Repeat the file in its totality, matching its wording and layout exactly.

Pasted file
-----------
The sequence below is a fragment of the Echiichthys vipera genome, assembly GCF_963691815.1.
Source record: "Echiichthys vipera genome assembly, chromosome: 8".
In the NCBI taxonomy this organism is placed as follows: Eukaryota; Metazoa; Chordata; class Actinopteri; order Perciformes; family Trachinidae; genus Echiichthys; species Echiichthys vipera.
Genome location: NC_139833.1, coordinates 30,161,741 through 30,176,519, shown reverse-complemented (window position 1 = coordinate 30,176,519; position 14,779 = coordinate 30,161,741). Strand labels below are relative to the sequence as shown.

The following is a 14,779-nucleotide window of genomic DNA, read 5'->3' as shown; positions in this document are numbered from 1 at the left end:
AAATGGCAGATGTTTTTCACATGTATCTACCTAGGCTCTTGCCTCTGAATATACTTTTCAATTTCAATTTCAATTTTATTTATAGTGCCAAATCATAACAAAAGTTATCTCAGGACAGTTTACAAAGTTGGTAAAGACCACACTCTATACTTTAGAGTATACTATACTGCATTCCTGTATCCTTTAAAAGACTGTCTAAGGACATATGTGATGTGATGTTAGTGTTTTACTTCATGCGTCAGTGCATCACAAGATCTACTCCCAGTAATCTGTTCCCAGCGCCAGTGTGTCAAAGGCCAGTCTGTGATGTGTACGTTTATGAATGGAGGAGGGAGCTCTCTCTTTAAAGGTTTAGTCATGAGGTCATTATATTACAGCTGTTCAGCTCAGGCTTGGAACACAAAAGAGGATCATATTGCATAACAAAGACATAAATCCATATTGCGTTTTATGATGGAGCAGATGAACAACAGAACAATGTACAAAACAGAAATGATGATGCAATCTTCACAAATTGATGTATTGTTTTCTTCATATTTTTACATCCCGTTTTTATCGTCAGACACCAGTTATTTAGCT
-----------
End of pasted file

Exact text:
The sequence below is a fragment of the Echiichthys vipera genome, assembly GCF_963691815.1.
Source record: "Echiichthys vipera genome assembly, chromosome: 8".
In the NCBI taxonomy this organism is placed as follows: Eukaryota; Metazoa; Chordata; class Actinopteri; order Perciformes; family Trachinidae; genus Echiichthys; species Echiichthys vipera.
Genome location: NC_139833.1, coordinates 30,161,741 through 30,176,519, shown reverse-complemented (window position 1 = coordinate 30,176,519; position 14,779 = coordinate 30,161,741). Strand labels below are relative to the sequence as shown.

The following is a 14,779-nucleotide window of genomic DNA, read 5'->3' as shown; positions in this document are numbered from 1 at the left end:
AAATGGCAGATGTTTTTCACATGTATCTACCTAGGCTCTTGCCTCTGAATATACTTTTCAATTTCAATTTCAATTTTATTTATAGTGCCAAATCATAACAAAAGTTATCTCAGGACAGTTTACAAAGTTGGTAAAGACCACACTCTATACTTTAGAGTATACTATACTGCATTCCTGTATCCTTTAAAAGACTGTCTAAGGACATATGTGATGTGATGTTAGTGTTTTACTTCATGCGTCAGTGCATCACAAGATCTACTCCCAGTAATCTGTTCCCAGCGCCAGTGTGTCAAAGGCCAGTCTGTGATGTGTACGTTTATGAATGGAGGAGGGAGCTCTCTCTTTAAAGGTTTAGTCATGAGGTCATTATATTACAGCTGTTCAGCTCAGGCTTGGAACACAAAAGAGGATCATATTGCATAACAAAGACATAAATCCATATTGCGTTTTATGATGGAGCAGATGAACAACAGAACAATGTACAAAACAGAAATGATGATGCAATCTTCACAAATTGATGTATTGTTTTCTTCATATTTTTACATCCCGTTTTTATCGTCAGACACCAGTTATTTAGCT